Women with mild NVP have also reported experiencing the same psychosocial problems as women with severe symptoms. Further, women may require medical help with their symptoms even if they are not vomiting.
NVP versus HG
There is no consistently agreed upon point at which NVP becomes Hyperemesis Gravidarum (HG). Currently, this diagnosis is based mostly on a variety of possible signs and symptoms as well as the experience and discretion of the HCP.
As a result, women who do not fit exact current definitions of HG may be overlooked for medical attention.
Further, this lack of definition makes it difficult to assess the difference between NVP and HG in published research.
There are, however, clear distinctions between mild NVP and those who need immediate and continuous medical attention. The purpose of attempting to define HG is to try to identify these women so they may receive the proper level of care on a more immediate basis (read Hyperemesis Gravidarum).
Several studies have indicated that early recognition and management of all severities of NVP can prevent a delay in diagnosis of HG and reduce the likelihood of hospital admission through proper management and control of symptoms.
The research community has identified several potential ways to “quantify” the effects of NVP on a woman’s life, generally using a 12- or 24-hour time frame. However, because severity may change often, women should consider using these questionnaires more than once per week.
Five of these questionnaires are described here, but are very dated and not readily available for use by the general population of pregnant women to fill out or provide to their HCP outside of a clinical or research setting.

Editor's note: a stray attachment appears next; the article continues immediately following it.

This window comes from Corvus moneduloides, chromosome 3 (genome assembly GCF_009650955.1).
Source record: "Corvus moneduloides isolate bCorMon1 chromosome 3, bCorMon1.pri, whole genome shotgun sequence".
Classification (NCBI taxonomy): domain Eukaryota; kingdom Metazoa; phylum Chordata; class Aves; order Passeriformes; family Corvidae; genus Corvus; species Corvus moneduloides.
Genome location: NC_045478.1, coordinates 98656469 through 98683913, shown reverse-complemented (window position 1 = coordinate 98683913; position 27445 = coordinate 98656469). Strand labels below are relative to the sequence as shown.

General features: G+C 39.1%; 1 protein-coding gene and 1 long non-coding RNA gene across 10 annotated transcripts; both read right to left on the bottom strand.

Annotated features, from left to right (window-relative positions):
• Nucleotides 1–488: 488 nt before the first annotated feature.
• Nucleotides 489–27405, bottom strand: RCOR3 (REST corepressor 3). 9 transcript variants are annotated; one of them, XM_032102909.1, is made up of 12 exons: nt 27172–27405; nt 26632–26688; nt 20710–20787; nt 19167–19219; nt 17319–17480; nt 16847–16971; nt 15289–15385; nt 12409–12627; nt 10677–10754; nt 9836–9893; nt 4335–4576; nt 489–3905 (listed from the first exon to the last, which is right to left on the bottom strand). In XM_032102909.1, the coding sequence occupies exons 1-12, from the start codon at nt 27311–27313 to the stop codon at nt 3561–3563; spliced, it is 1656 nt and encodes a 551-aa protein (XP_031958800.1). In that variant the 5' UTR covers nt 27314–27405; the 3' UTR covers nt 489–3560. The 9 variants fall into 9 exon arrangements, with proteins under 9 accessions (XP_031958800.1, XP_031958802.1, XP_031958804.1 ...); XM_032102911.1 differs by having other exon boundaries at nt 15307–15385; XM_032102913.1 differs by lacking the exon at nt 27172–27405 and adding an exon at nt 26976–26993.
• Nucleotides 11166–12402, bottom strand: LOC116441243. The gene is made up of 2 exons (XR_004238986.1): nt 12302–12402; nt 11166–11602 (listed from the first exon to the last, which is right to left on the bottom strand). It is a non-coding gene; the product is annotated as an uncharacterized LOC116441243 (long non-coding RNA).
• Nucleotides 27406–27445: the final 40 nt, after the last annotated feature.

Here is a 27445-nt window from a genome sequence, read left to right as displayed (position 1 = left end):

However, the PUQE scoring questionnaire can be viewed here.
A readily available questionnaire for use by pregnant women to download, fill out, and provide to their HCP has much better value, especially because NVP can be very difficult to describe, especially with 4-week intervals between appointments. Some women may not have full, in-depth conversations with their HCPs about their pregnancies until close to 10 or 12 weeks.
The Hyperemesis Education and Resource Foundation has a PDF available for download that women can print, fill out, and provide to their HCP. Women should also make note that if they fill this out during week 7, their symptoms could be markedly different by week 10 (in either direction).
Due to the potential fast progression of NVP, women should not hesitate to call their HCP in between appointments when their NVP is becoming more than they can handle. Further, women should not wait until they are severely dehydrated or have lost too much weight before asking for help. Symptoms are much easier to tolerate when they are managed from the beginning.